However, it is important to expound on a few of the points made in the article about vertical farming, as quoted below:

“A new type of agriculture is growing. Vertical farms grow plants on trays stacked in a closed, controlled environment. Efficient led lighting has made the process cheaper, though energy costs remain a burden. Vertical farms can be located close to customers, reducing transport costs and emissions. Water use is minimised and bugs are kept out, so no pesticides are needed.”

Growing plants on trays stacked in a closed, controlled environment makes the process sound rather static. In reality, the trays, or gutters as they are referred to in the industry, are circulated through the system as they grow. In our Vera systems, this is automated according to the stage of growth of the plant.

LED lighting has not only made controlled environment growing cheaper, due to reduced energy consumption, but it has also allowed us to stimulate and control plant growth with incredible precision thanks to the controlled use of the far-red spectrum.

Energy costs are reduced by over 60% compared to traditional greenhouse growing by capturing the heat and recycling it back into the system. The energy burden can be reduced further when solar energy is used to power the vertical farm.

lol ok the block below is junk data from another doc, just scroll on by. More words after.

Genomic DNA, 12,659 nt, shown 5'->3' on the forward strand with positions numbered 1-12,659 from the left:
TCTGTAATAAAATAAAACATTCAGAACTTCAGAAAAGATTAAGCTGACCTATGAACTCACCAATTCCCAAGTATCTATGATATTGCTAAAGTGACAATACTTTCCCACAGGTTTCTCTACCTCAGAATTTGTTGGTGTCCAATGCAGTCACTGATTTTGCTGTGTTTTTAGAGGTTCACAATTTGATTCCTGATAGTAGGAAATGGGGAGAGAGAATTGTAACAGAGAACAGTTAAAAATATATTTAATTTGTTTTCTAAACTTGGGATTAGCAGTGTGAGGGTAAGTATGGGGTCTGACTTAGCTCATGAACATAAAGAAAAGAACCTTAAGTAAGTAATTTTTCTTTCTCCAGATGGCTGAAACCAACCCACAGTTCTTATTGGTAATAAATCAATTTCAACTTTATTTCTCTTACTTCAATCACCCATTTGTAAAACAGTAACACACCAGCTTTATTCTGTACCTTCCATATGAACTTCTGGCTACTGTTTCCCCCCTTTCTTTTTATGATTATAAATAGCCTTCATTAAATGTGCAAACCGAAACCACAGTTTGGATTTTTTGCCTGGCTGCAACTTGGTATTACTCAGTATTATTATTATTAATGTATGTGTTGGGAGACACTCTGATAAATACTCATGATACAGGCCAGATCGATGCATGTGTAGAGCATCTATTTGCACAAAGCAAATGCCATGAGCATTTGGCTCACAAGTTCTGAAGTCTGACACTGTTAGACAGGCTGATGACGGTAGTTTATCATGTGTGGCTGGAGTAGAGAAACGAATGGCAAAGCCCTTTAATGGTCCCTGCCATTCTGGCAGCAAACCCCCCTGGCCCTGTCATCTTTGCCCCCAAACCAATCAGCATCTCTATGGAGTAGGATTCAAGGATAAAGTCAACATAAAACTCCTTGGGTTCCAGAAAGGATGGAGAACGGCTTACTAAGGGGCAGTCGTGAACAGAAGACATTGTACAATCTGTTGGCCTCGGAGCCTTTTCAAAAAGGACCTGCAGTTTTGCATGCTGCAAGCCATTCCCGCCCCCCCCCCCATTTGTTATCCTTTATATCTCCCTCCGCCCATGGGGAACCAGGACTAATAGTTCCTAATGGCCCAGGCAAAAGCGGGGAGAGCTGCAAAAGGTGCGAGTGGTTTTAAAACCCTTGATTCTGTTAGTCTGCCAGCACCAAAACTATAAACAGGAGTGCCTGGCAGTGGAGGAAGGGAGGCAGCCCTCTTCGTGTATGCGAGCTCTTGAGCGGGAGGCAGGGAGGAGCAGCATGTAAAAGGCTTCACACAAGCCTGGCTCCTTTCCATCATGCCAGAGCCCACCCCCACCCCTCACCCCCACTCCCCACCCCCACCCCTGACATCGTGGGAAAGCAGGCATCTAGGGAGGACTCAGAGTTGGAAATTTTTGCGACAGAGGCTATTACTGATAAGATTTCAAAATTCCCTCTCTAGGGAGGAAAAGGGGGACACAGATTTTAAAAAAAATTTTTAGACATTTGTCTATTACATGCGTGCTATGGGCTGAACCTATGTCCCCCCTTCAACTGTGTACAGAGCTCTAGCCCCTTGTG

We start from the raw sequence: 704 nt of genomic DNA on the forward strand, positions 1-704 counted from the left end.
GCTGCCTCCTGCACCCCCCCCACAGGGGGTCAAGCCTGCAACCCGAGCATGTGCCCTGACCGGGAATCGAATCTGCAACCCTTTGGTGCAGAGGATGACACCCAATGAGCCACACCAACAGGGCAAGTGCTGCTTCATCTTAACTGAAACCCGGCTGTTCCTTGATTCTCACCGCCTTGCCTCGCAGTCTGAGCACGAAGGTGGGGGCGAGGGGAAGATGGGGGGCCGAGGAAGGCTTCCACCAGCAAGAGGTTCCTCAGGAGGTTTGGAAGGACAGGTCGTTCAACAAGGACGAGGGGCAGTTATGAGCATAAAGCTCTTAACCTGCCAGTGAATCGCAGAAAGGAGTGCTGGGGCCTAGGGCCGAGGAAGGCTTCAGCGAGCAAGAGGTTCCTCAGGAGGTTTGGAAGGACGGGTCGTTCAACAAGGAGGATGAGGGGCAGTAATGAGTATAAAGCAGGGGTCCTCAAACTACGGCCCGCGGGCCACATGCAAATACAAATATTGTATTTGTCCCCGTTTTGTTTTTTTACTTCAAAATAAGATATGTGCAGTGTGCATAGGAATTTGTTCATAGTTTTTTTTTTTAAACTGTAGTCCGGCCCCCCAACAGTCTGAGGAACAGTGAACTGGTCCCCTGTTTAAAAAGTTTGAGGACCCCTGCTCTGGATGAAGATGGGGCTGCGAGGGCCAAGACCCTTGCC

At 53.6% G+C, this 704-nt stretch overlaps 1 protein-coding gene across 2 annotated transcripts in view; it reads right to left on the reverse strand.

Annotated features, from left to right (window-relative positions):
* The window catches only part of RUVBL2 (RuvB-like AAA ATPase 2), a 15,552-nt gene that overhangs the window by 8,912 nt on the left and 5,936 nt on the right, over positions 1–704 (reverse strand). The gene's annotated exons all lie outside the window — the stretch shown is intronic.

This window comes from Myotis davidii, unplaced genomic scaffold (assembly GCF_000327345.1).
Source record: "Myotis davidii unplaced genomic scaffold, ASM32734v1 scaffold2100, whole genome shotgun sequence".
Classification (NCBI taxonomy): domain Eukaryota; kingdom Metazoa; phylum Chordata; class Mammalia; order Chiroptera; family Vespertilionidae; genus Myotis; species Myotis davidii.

Our Vera vertical farms reduce freshwater use by a staggering 99.4% compared to open-field agriculture by capturing respired water vapor and recycling it back into the irrigation system.

Hyperlocal and hyper fresh food is made possible by building vertical farms next to the stores they supply, or in some cases by growing the plants in the store itself. Our In-store cabinets allow consumers to buy products that have been grown quite literally in the store.

And finally, not only are bugs kept out with the encapsulation system that surrounds the vertical farm, but the weather is kept out too. This ensures that plants can grow to their genetic maximum without disturbances from pests or sudden extreme weather conditions.

The Economist is right – vertical farming is most definitely worth watching in 2022.

You can read the original article in full here: